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Instrumentation and ultrasound for epidural anesthesia Tran, Denis

Abstract

Lumbar epidural anesthesia is used for alleviating the pain of labor and for surgery. Here, a catheter is threaded through a Tuohy needle that is traditionally inserted using the loss-of-resistance technique to confirm entry into the epidural space. This research begins with a study of the loss-of-resistance through instrumentation. Sensors measure 1)the force applied at the plunger by the anesthesiologist, 2)the pressure at the needle tip and 3)the position of the plunger relative to the syringe. The “feel” in different tissues is quantified for porcine subjects ex vivo and human subjects in vivo. A vertebra counting protocol is developed to identify the desired vertebral interspaces. Ultrasound is then used to measure anatomical distances such as the distance between the skin and ligamentum flavum and surrogate measures compared to the actual needle insertion depth. Good correlation is only found between skin-to-ligamentum flavum and the actual needle insertion depth. Next, a real-time in-plane ultrasound technique is developed with a needle guide fixing the needle trajectory to the ultrasound transducer. This allows the anesthesiologist to guide the insertion of the epidural needle as an “aim-and-insert” method. In 18 of 19 subjects, the procedure was successfully performed. The key limitation of ultrasound in this application is the image quality that inhibits interpretation of the images. A median-based spatial compounding with warping is performed to align the anatomical features of different beam-steered images and combine them to obtain a single enhanced image. This method is tested on image sets of phantoms and lumbar anatomy of 23 human subjects and shows a significant improvement in noise reduction and clarity. Another limitation is the interpretation of ultrasounds of the spinal anatomy requires understanding of ultrasound. An automatic detection algorithm is developed based on the experienced sonographer’s method of detecting the ligamentum flavum in ultrasounds. This novel method is tested on ultrasounds of the lumbar anatomy in 20 human subjects and shows the method successfully detects the ligamentum flavum in 34 of 39 cases. The main conclusion is that specialized ultrasound tools and protocols are needed to accomodate the range of patients and levels of experience of practitioners.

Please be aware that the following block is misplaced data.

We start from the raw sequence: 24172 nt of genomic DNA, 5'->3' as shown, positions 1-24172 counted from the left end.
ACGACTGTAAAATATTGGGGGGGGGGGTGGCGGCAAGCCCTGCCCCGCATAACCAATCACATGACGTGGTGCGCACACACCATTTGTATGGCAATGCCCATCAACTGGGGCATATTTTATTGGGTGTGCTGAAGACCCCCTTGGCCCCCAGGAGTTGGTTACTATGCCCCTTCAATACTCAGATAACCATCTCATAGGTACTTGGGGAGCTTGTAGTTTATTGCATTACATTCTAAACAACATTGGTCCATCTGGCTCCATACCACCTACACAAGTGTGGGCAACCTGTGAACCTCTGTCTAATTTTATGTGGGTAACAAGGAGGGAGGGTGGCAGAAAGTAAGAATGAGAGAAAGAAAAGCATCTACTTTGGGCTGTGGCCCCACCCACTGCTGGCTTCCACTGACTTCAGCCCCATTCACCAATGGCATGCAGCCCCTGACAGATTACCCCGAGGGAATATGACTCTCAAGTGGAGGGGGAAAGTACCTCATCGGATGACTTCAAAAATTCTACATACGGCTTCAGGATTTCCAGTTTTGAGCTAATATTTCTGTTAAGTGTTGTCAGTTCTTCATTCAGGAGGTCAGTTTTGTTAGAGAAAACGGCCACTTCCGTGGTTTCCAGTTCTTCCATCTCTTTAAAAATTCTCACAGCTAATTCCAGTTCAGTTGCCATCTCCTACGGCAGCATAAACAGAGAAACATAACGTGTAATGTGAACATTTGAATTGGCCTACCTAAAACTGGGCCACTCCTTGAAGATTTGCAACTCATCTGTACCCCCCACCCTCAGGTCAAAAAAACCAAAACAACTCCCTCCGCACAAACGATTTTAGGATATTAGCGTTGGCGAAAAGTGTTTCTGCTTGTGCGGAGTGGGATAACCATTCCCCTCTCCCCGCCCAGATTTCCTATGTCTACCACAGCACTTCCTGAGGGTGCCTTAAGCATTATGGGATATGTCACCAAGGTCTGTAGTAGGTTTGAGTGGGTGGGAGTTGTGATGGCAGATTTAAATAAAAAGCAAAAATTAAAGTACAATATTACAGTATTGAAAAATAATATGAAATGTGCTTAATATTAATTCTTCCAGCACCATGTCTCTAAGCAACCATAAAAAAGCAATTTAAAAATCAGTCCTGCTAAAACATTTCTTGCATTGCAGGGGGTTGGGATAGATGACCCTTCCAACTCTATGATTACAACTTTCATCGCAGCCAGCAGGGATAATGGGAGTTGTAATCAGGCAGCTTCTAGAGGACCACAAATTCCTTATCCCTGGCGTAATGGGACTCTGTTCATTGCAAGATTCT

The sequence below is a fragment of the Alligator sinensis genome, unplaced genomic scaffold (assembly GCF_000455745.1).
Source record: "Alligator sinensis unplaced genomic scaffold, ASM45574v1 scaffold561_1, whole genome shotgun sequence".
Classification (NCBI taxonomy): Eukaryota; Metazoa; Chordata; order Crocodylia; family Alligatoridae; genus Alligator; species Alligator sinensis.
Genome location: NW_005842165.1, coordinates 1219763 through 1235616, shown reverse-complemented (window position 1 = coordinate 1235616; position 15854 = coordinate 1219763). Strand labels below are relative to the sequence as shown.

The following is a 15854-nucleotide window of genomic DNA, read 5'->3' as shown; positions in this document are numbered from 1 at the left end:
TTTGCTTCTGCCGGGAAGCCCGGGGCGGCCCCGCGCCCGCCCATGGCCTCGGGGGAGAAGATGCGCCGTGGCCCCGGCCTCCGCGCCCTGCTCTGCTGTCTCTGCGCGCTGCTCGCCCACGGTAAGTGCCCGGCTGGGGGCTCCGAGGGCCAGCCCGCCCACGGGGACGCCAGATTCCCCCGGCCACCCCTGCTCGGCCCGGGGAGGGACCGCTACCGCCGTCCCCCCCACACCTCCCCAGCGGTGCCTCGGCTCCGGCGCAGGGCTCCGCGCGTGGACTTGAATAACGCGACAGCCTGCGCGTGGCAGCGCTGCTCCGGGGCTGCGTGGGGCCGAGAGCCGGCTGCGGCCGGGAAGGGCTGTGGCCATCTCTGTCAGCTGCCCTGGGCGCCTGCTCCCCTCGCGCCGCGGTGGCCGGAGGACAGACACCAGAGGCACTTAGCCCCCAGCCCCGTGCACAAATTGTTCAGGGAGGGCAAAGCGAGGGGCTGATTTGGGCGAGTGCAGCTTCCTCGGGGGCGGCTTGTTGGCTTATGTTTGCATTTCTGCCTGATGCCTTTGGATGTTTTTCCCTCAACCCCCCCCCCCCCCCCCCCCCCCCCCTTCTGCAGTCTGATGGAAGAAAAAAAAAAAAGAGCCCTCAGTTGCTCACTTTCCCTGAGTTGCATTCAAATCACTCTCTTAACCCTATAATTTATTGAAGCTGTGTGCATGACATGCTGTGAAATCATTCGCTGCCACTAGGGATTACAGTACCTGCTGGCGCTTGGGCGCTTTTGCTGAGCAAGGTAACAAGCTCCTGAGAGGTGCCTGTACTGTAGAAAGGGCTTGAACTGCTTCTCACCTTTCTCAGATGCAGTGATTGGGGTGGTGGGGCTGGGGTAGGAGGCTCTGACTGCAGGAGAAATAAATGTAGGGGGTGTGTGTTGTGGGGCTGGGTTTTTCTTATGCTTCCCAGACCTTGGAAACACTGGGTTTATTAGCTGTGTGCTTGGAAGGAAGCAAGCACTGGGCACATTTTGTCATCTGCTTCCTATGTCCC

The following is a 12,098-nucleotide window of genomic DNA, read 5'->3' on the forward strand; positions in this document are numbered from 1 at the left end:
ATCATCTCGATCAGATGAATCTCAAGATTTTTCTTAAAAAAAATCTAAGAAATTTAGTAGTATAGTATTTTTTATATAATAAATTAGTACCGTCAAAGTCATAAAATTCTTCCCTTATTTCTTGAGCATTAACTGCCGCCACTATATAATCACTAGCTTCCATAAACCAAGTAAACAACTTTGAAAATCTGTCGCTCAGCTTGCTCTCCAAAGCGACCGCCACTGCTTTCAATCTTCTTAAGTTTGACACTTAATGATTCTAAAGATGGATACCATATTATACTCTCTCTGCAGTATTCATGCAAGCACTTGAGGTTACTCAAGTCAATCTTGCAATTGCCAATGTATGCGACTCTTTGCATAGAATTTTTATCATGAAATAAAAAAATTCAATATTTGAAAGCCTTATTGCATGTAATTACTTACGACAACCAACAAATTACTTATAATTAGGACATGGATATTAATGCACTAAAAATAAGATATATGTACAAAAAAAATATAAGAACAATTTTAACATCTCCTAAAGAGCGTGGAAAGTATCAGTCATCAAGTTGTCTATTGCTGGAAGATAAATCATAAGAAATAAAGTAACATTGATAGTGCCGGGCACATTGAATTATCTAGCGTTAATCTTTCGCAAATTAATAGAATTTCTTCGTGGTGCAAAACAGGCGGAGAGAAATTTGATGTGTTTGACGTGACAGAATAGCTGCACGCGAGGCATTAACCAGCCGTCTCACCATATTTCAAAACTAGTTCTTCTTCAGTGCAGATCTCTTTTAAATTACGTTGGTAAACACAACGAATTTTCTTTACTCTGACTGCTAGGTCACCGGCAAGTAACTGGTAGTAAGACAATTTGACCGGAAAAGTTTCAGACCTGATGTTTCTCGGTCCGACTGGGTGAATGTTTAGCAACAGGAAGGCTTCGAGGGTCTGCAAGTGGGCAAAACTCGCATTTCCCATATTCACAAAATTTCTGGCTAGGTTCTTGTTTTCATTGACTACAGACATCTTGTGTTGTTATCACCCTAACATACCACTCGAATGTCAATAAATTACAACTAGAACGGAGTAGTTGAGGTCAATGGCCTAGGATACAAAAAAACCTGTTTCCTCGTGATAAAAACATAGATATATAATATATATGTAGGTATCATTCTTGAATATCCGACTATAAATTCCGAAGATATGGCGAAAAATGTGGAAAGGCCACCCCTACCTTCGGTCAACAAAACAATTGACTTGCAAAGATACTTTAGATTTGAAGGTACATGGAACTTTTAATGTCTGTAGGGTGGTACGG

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Attribution-NonCommercial-NoDerivatives 4.0 International

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